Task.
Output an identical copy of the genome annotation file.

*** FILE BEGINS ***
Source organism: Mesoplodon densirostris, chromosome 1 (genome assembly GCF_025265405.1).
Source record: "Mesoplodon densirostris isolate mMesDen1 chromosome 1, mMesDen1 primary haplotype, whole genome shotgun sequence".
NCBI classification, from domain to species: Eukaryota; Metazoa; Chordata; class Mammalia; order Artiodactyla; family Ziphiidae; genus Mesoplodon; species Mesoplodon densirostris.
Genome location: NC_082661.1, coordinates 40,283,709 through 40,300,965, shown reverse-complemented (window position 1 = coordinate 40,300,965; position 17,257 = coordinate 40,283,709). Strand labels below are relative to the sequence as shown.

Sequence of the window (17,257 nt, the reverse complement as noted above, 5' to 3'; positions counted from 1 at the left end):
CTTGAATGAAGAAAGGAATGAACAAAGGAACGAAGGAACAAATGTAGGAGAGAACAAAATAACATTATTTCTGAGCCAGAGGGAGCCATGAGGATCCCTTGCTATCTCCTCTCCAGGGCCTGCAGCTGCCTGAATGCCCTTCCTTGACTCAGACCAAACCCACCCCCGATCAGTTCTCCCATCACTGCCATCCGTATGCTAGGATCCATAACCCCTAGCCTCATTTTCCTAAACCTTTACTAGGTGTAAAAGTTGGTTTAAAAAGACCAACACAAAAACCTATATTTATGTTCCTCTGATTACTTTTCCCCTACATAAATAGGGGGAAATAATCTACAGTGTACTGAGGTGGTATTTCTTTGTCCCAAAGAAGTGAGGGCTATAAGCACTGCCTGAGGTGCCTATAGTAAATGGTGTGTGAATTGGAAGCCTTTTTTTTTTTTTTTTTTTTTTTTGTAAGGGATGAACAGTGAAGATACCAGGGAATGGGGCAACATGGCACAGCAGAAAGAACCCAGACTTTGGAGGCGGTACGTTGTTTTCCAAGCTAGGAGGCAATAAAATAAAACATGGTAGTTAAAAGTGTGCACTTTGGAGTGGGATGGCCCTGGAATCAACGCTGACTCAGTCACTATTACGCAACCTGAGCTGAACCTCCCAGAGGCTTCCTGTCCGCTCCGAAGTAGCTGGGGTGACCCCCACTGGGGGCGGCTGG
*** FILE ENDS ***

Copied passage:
Source organism: Mesoplodon densirostris, chromosome 1 (genome assembly GCF_025265405.1).
Source record: "Mesoplodon densirostris isolate mMesDen1 chromosome 1, mMesDen1 primary haplotype, whole genome shotgun sequence".
NCBI classification, from domain to species: Eukaryota; Metazoa; Chordata; class Mammalia; order Artiodactyla; family Ziphiidae; genus Mesoplodon; species Mesoplodon densirostris.
Genome location: NC_082661.1, coordinates 40,283,709 through 40,300,965, shown reverse-complemented (window position 1 = coordinate 40,300,965; position 17,257 = coordinate 40,283,709). Strand labels below are relative to the sequence as shown.

Sequence of the window (17,257 nt, the reverse complement as noted above, 5' to 3'; positions counted from 1 at the left end):
CTTGAATGAAGAAAGGAATGAACAAAGGAACGAAGGAACAAATGTAGGAGAGAACAAAATAACATTATTTCTGAGCCAGAGGGAGCCATGAGGATCCCTTGCTATCTCCTCTCCAGGGCCTGCAGCTGCCTGAATGCCCTTCCTTGACTCAGACCAAACCCACCCCCGATCAGTTCTCCCATCACTGCCATCCGTATGCTAGGATCCATAACCCCTAGCCTCATTTTCCTAAACCTTTACTAGGTGTAAAAGTTGGTTTAAAAAGACCAACACAAAAACCTATATTTATGTTCCTCTGATTACTTTTCCCCTACATAAATAGGGGGAAATAATCTACAGTGTACTGAGGTGGTATTTCTTTGTCCCAAAGAAGTGAGGGCTATAAGCACTGCCTGAGGTGCCTATAGTAAATGGTGTGTGAATTGGAAGCCTTTTTTTTTTTTTTTTTTTTTTTTGTAAGGGATGAACAGTGAAGATACCAGGGAATGGGGCAACATGGCACAGCAGAAAGAACCCAGACTTTGGAGGCGGTACGTTGTTTTCCAAGCTAGGAGGCAATAAAATAAAACATGGTAGTTAAAAGTGTGCACTTTGGAGTGGGATGGCCCTGGAATCAACGCTGACTCAGTCACTATTACGCAACCTGAGCTGAACCTCCCAGAGGCTTCCTGTCCGCTCCGAAGTAGCTGGGGTGACCCCCACTGGGGGCGGCTGG